Business booming for 'My Bike Guy'
Charly Tri has been able to fix plenty of bikes while maintaining the social distancing guidelines.
ROCHESTER — Hauling four bikes into a bike shop to get fixed can be an infuriating and annoying task.
So, Charly Tri has changed the game. He grew up working on bikes. He’s been around them basically his whole life. So forming, ‘My Bike Guy’ made all the sense in the world.
Instead of staying in a bike shop and forcing customers to bring the bikes to him, Tri decided to take the shop to them. Tri speeds around the Rochester area and brings the bike shop to his customer’s houses. They don’t even have to come out of their house.
It’s convenient. It’s easy. And Tri embraces the nearly 12-hour workdays that he puts in.
“I have a lot of fun because I get to drive around the city and everyone is usually happy to see me,” Tri said. “If you ever work in retail, a lot of people hauling in their bikes are huge pains in the butts. To have me show up and get it done, some of them feel like it’s cheating the system to have me come out. They can even just give me a garage code, and I can get it done and they didn’t have to do anything.”
Many small businesses have been hit with a tidal wave with the stay-at-home order that Minnesota is under. But Tri has seen a surge in business. His wait list has ballooned to three weeks, and he’s been able to adhere to every social distancing guideline.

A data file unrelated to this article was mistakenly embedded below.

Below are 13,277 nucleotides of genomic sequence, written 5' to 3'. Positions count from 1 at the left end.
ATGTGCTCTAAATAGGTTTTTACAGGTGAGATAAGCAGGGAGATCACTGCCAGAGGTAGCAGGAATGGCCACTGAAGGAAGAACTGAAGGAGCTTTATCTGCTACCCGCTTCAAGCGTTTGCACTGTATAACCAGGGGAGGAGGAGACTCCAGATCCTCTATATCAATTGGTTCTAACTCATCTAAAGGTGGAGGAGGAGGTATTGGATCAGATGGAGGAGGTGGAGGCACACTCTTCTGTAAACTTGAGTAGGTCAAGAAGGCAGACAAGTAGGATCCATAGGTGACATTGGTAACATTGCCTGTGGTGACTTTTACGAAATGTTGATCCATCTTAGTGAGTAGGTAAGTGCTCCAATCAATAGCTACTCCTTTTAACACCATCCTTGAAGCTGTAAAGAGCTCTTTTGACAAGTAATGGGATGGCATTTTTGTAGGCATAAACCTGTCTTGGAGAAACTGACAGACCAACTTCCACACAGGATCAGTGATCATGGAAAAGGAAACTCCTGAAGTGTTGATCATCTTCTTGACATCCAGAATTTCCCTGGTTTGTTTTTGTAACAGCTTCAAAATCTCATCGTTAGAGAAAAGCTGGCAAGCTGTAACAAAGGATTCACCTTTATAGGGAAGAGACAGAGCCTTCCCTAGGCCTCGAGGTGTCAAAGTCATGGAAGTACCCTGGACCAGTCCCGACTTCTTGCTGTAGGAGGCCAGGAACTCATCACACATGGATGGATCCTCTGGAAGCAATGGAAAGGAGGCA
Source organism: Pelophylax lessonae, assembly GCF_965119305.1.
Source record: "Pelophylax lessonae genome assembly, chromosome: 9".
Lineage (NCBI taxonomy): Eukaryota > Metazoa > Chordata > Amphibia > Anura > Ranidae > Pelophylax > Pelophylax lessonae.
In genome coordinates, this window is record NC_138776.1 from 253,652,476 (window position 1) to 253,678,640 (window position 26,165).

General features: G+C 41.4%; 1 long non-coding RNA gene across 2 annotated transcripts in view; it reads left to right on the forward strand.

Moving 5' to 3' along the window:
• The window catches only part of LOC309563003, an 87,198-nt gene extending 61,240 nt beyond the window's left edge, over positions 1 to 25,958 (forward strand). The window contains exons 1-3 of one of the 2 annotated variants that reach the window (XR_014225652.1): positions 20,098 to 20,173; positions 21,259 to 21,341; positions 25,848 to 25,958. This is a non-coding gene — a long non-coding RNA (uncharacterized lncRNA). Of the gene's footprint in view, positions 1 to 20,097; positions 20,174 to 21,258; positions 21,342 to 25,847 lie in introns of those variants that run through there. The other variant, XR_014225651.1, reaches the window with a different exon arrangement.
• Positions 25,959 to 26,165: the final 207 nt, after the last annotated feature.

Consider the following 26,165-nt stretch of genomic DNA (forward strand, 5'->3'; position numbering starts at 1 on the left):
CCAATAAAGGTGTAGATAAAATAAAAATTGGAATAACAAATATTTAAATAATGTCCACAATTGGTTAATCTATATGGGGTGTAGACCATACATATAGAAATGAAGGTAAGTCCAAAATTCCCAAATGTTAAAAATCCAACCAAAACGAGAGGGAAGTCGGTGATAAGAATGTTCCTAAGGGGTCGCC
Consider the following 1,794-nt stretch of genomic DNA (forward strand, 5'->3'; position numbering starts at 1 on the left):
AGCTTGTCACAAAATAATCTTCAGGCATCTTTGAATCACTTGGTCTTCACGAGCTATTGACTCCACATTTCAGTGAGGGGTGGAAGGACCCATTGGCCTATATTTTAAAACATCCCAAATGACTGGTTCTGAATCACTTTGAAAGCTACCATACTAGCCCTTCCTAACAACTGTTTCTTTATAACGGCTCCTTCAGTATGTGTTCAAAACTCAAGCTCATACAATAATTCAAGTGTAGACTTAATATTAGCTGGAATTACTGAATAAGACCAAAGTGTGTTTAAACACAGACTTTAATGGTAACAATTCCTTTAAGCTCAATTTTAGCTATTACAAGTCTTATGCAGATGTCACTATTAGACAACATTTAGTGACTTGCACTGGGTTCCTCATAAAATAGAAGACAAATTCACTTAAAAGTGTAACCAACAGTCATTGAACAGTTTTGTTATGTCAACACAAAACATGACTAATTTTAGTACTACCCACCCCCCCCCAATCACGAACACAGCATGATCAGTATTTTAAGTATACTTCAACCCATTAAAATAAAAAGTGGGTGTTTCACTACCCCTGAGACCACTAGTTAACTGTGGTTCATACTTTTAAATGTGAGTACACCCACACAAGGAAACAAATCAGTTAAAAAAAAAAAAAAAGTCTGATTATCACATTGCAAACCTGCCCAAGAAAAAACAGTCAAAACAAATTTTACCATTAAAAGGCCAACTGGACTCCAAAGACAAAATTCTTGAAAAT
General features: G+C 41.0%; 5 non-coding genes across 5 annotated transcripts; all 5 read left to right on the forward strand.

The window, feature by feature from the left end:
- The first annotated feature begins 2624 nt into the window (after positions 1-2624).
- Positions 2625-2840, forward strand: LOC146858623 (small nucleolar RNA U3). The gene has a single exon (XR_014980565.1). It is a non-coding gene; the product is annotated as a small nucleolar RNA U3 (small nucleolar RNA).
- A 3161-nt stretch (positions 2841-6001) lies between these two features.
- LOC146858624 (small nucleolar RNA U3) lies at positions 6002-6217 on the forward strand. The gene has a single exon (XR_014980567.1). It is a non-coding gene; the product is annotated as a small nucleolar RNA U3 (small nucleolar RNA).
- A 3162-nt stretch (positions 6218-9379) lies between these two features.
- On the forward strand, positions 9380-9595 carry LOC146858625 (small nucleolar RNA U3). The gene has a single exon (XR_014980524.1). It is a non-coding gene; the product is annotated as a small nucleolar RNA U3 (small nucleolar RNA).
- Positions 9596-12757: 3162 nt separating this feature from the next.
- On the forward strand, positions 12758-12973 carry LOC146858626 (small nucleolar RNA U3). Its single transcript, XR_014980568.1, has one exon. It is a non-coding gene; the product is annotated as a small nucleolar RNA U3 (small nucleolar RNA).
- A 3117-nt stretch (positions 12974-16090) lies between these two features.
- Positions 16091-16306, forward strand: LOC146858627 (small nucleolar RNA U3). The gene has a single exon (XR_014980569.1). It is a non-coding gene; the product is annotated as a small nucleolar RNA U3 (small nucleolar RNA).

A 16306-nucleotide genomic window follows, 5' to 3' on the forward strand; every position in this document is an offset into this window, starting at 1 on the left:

"I avoid shaking hands, and I’m naturally six feet apart from people all the time,” Tri said. “I’m sterilizing bikes now which is easy to do. Instead of taking credit cards on-site, I’m emailing invoices that people can pay online. It’s pretty conducive for our environment right now.”
With many people sequestered at home, there have been plenty more people finding unique ways to stay active. Tri has been finding a new trail to hike once a week. Others have decided to grab their bikes and hit the road. That leads to more bikes for Tri to work on.
“When people walk into a traditional bike shop, the first thing they do is grab that door handle," Tri said. "Then, they start thinking, ‘Oh, do I need to sterilize myself after that?’ With me, people don’t even have to be home for me to do my work."
The plan was for My Bike Guy to add a second van to the rotation, but COVID-19 has forced Tri to hold off on those plans. Currently, Tri is flying around completing four to eight appointments per day. The days are long. But fixing bikes is rewarding for Tri.
“It’s a lot to keep up with, but the good thing is that I’ve been working on bikes for 25 years,” Tri said. “It comes second nature to me. I can talk to customers and work on bikes at the same time. You do anything for 3,000 hours, you become a master at it. I’ve gotta have 3,000 hours. I think I put about 3,000 last year.”